New Zealand can be a lonely place. Causing concern that the so-called ‘loneliness crisis’ will hit this country hard.
Data from the June 2020 quarter showed that, during this time, 42 percent of New Zealanders felt lonely at least a little of the time in the previous four weeks, compared with 39 percent in the 2018 General Social Survey. This translates into significant rates of loneliness in New Zealand. This includes 21,700 people (0.7 percent) who felt lonely all of the time, 94,500 (3.0 percent) most of the time, and 374,000 (12 percent) some of the time. 18 percent of young adults felt lonely all, most, or some of the time, compared with 11 percent of older people.
The outcomes of Loneliness are many and varied.
- The effect of loneliness and isolation on mortality (death) is comparable to the impact of well-known risk factors such as obesity, and has a similar influence as cigarette smoking.
- Loneliness is associated with an increased risk of developing coronary heart disease (heart disease that causes heart attacks) and stroke.
- Loneliness increases the risk of high blood pressure.
- Loneliness significantly increases the likelihood of mortality (death).
- Lonely individuals are also at higher risk of the onset of disability.
- Lonely individuals are more prone to depression.
- Loneliness and low social interaction are predictive of suicide in older age.
- Loneliness puts individuals at greater risk of cognitive decline.
- One study concludes lonely people have a 64% increased chance of having dementia.
- There is strong international evidence that Dementia is one of largest causes of loneliness for older people. The facts are:
- Most people with dementia live in the community.
- Most people with dementia it is not diagnosed until it is well established.
- Looking back most people with dementia had some clinical symptoms around 20 years before their dementia is diagnosed.
- Most people become aware of the progressive changes, they may be able to cover them up for a period of time (e.g. making a joke of forgetting the names of people they know well, putting notes around their house to remind them to turn off lights/heaters/stove, etc). The more a person becomes aware that they are ‘saying and/or doing things significantly different than previously’ they commonly withdraw from their normal activities due to shame and fear of embarrassing themselves and others. Their world becomes smaller.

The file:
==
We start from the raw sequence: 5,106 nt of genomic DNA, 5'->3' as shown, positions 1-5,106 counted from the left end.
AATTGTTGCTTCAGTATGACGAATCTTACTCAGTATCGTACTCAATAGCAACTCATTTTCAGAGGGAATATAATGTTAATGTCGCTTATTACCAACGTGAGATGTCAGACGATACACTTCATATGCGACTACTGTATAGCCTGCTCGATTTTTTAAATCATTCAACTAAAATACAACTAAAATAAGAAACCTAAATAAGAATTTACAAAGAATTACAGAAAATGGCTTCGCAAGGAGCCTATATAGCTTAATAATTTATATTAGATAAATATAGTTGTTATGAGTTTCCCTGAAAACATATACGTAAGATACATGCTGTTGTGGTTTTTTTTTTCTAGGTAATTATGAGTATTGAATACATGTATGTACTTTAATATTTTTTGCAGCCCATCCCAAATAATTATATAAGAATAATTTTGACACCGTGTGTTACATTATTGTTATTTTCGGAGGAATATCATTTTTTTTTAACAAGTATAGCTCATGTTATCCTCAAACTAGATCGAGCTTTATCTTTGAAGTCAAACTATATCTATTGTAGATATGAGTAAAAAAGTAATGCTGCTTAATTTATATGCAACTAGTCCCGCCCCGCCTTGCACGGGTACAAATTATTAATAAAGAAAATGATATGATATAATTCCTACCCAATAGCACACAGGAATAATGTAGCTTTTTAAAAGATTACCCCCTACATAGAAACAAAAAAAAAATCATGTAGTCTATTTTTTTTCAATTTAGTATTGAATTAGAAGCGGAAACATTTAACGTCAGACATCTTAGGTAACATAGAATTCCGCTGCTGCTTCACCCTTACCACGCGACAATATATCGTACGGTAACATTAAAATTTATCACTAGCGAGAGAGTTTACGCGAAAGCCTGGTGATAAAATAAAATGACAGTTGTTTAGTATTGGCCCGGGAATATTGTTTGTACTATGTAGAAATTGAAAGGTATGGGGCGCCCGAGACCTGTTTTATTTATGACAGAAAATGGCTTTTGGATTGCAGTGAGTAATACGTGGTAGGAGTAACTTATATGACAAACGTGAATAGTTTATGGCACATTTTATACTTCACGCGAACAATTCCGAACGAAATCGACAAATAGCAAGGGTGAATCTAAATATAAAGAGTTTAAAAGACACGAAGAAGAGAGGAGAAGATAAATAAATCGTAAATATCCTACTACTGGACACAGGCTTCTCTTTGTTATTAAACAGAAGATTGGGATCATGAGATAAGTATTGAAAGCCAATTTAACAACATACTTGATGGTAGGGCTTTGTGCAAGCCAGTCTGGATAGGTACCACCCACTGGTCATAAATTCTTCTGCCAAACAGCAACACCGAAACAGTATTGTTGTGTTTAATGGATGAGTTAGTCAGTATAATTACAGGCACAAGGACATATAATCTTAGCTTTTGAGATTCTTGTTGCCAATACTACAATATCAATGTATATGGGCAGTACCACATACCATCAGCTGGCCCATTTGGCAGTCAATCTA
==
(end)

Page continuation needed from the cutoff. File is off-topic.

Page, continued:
- If the person experiencing these changes has a spouse/ partner that person generally begins withdrawing from their normal activities too as they fear the shame and embarrassment of what the person may say or do in social situations, and as the condition advances they fear what might go wrong if they leave the person alone for too long. Strong evidence shows spouses/partners, of people living at home with undiagnosed dementia, are some of the loneliest and most socially isolated people across the world.
- In New Zealand and some other countries once a person with dementia is diagnosed a range of supports are available to enable the person with dementia and their spouse /partner /family /whanau to ‘live well with dementia’.
Lonely individuals are more likely to:
- Visit their GP and have higher use of medication, which in turn can increase the risks of falls and associated injuries.
- Use accident and emergency services more often which may result in increased rates of hospitalisation and/or short-term inpatient rehabilitation care.
- Undergo earlier use of home-based health services or earlier entry into long-term residential care.
- In the last decade, medical professionals and researchers have investigated the impact of loneliness and social isolation on health, well-being, and mortality.
- The evidence is overwhelming: a lonely person is significantly more likely to suffer an early death than a non-lonely individual, ranging from 30% to 60% increased risk.
- Forecasts indicate the problem will be more critical, and more taxing on resources, than smoking or obesity.
- The ramifications of this impending ‘event’ have raised a number of questions:
- What key causative and/or contributing factors can be prevented / reduced / managed at different ages and stages of life to reduce the risk of individuals experiencing loneliness?
- Why has the natural human state of loneliness morphed into a global crisis?
- What specific factors are lowering our resistance to withstand this epidemic?
- What role will health professionals and caregivers play in stemming the tide?
- What other interventions have the capability of increasing resistance and resilience?